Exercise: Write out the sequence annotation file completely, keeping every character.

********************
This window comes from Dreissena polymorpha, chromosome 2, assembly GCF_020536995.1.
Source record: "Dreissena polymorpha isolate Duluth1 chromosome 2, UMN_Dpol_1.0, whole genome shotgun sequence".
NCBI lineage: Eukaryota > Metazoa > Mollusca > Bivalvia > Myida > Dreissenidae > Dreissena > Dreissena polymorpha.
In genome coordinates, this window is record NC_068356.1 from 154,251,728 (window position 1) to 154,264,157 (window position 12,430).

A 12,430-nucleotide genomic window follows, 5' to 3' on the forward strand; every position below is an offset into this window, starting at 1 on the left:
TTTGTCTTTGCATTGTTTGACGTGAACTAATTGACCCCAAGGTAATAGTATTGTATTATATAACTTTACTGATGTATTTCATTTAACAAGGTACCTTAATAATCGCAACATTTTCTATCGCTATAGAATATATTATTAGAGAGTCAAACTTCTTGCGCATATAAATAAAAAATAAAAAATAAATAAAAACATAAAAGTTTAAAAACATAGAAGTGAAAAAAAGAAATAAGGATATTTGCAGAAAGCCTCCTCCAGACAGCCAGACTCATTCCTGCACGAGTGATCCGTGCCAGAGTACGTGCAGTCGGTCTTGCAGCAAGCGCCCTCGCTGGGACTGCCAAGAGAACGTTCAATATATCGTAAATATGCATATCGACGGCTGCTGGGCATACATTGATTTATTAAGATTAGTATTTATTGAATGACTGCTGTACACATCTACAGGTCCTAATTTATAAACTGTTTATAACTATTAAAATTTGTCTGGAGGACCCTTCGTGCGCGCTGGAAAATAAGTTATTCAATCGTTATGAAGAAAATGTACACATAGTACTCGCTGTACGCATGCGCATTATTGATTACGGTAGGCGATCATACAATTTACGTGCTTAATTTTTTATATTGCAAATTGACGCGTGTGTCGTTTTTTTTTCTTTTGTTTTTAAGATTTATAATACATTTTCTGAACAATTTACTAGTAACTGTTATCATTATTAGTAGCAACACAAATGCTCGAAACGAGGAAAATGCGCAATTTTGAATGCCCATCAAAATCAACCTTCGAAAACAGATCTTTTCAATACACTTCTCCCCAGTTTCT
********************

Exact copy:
This window comes from Dreissena polymorpha, chromosome 2, assembly GCF_020536995.1.
Source record: "Dreissena polymorpha isolate Duluth1 chromosome 2, UMN_Dpol_1.0, whole genome shotgun sequence".
NCBI lineage: Eukaryota > Metazoa > Mollusca > Bivalvia > Myida > Dreissenidae > Dreissena > Dreissena polymorpha.
In genome coordinates, this window is record NC_068356.1 from 154,251,728 (window position 1) to 154,264,157 (window position 12,430).

A 12,430-nucleotide genomic window follows, 5' to 3' on the forward strand; every position below is an offset into this window, starting at 1 on the left:
TTTGTCTTTGCATTGTTTGACGTGAACTAATTGACCCCAAGGTAATAGTATTGTATTATATAACTTTACTGATGTATTTCATTTAACAAGGTACCTTAATAATCGCAACATTTTCTATCGCTATAGAATATATTATTAGAGAGTCAAACTTCTTGCGCATATAAATAAAAAATAAAAAATAAATAAAAACATAAAAGTTTAAAAACATAGAAGTGAAAAAAAGAAATAAGGATATTTGCAGAAAGCCTCCTCCAGACAGCCAGACTCATTCCTGCACGAGTGATCCGTGCCAGAGTACGTGCAGTCGGTCTTGCAGCAAGCGCCCTCGCTGGGACTGCCAAGAGAACGTTCAATATATCGTAAATATGCATATCGACGGCTGCTGGGCATACATTGATTTATTAAGATTAGTATTTATTGAATGACTGCTGTACACATCTACAGGTCCTAATTTATAAACTGTTTATAACTATTAAAATTTGTCTGGAGGACCCTTCGTGCGCGCTGGAAAATAAGTTATTCAATCGTTATGAAGAAAATGTACACATAGTACTCGCTGTACGCATGCGCATTATTGATTACGGTAGGCGATCATACAATTTACGTGCTTAATTTTTTATATTGCAAATTGACGCGTGTGTCGTTTTTTTTTCTTTTGTTTTTAAGATTTATAATACATTTTCTGAACAATTTACTAGTAACTGTTATCATTATTAGTAGCAACACAAATGCTCGAAACGAGGAAAATGCGCAATTTTGAATGCCCATCAAAATCAACCTTCGAAAACAGATCTTTTCAATACACTTCTCCCCAGTTTCT